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N. Korean nuclear test will be met by united, firm response from US, S. Korea: ministers

South Korean Foreign Minister Park Jin (L) and US Secretary of State Antony Blinken are seen holding a joint press conference after their meeting at the state department in Washington on Monday in this image captured from the website of the state department. (Yonhap)
South Korean Foreign Minister Park Jin (L) and US Secretary of State Antony Blinken are seen holding a joint press conference after their meeting at the state department in Washington on Monday in this image captured from the website of the state department. (Yonhap)

WASHINGTON -- South Korean Foreign Minister Park Jin and his US counterpart Antony Blinken on Monday urged North Korea to refrain from staging additional provocations including a nuclear test, saying that they will only further isolate the impoverished country.

The top diplomats also said North Korean provocations will be met with a strong response.

"We affirm that any North Korean provocations, including a nuclear test, will be met with a united and firm response from our alliance and the international community," Park said in a joint press conference with his US counterpart.

The Park-Blinken meeting, the first of its kind since the South Korean foreign minister took office last month, comes amid suspicions that North Korea may soon conduct a nuclear test.

Park said the North may have completed all preparations for a nuclear test and that only thing left now may be a "political decision."

Blinken agreed, saying, "We remain concerned about the prospects for what would be a seventh nuclear test over multiple administrations."

North Korea conducted its sixth nuclear test in September 2017.

"We are being extremely vigilant about that," said the US secretary when asked about the possibility of a North Korean nuclear test in the near future.

"We are in very close touch with our close allies and partners, starting with the Republic of Korea, also with Japan and others, to be able to respond quickly," he added, referring to South Korea by its official name.

Blinken said US response to a North Korean nuclear test may include "short and longer-term adjustments to our military posture as appropriate."

The top US diplomat reiterated that Washington remains committed to engaging in dialogue with Pyongyang.

"We urge the DPRK to refrain from further destabilizing activity," he said, referring to North Korea by its official name, the Democratic People's Republic of Korea.

"We call on the DPRK to engage in serious and sustained diplomacy, and indeed in that regard we are prepared, as we have been, to proceed with no preconditions," he added.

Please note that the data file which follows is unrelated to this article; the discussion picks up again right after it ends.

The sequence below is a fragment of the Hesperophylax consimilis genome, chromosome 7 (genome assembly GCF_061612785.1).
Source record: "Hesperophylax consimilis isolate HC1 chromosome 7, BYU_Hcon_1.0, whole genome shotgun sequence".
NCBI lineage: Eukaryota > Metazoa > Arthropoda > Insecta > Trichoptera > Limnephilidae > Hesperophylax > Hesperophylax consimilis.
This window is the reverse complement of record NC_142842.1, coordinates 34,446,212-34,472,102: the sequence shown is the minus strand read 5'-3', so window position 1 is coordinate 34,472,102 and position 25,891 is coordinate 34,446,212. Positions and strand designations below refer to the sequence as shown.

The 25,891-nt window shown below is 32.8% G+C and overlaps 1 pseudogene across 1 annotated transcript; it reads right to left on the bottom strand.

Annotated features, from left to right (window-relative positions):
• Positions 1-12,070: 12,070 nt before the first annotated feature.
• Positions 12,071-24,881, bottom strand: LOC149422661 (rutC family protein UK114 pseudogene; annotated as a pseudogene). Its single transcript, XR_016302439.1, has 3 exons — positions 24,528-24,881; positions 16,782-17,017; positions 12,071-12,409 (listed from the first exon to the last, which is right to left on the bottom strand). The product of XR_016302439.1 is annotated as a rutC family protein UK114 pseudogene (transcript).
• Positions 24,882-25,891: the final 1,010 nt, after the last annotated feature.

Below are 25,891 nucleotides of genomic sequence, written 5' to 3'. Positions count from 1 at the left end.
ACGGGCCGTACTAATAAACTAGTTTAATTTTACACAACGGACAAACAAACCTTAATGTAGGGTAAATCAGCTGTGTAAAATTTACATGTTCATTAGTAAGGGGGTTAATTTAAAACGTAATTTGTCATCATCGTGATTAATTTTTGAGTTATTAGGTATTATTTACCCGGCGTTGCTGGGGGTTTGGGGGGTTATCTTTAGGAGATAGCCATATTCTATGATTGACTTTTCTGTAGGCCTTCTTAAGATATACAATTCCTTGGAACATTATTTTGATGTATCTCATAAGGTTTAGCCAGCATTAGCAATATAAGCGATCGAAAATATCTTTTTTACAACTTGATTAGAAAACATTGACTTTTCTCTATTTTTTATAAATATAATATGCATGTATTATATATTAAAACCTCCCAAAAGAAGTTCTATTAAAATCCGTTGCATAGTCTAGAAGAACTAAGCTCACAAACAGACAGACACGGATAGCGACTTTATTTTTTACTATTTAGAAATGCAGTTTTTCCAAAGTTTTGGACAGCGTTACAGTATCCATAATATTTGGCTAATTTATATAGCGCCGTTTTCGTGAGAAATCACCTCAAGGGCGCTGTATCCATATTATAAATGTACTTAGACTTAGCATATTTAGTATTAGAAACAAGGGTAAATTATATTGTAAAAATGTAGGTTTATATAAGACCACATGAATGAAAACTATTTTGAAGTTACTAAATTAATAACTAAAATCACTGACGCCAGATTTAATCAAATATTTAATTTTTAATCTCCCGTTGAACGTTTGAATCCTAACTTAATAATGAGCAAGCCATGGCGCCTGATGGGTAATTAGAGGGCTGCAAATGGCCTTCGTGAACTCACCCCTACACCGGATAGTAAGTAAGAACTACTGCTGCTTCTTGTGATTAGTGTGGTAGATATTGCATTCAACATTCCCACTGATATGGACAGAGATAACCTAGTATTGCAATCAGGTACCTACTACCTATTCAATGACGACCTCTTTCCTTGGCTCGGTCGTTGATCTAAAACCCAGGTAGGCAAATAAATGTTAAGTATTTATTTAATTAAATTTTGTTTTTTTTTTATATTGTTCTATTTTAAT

Blinken, however, also underscored the importance of keeping pressure on the recalcitrant country until it changes its behavior.

"Our goal, simply put, is a peaceful and stable region and world," he told the joint press conference at the state department. "Until the regime in Pyongyang changes course, we will continue to keep the pressure on."

Park said a new nuclear test will further isolate Pyongyang.

"If North Korea ventures into another nuclear test, I think that it will only strengthen our deterrence and also international sanctions. It will only isolate North Korea from the international community," he said, adding the allies will certainly push for a new UN Security Council resolution against North Korea if it goes ahead with a nuclear test.

The South Korean diplomat also said he and Blinken have agreed on the early reactivation of high-level alliance dialogue on extended deterrence, known as Extended Deterrence Strategy Consultation Group (EDSCG).

"The EDSCG will serve as a timely and effective mechanism to discuss concrete extended deterrence measures, as well as to send North Korea a firm message," said Park.

He added the countries have agreed to reactivate the strategic dialogue at the earliest date possible "because it deals with Korean security, peace and stability, and also including the timely deployment of strategic assets when necessary."

The strategic dialogue between Seoul and Washington was suspended in 2018 amid the fervor of engagement with Pyongyang, which included three inter-Korean summits, as well as two historic US-North Korea summits in 2018 and 2019.

North Korea has since avoided any denuclearization talks. It also remains unresponsive to any US overture since the Joe Biden administration took office early last year. (Yonhap)

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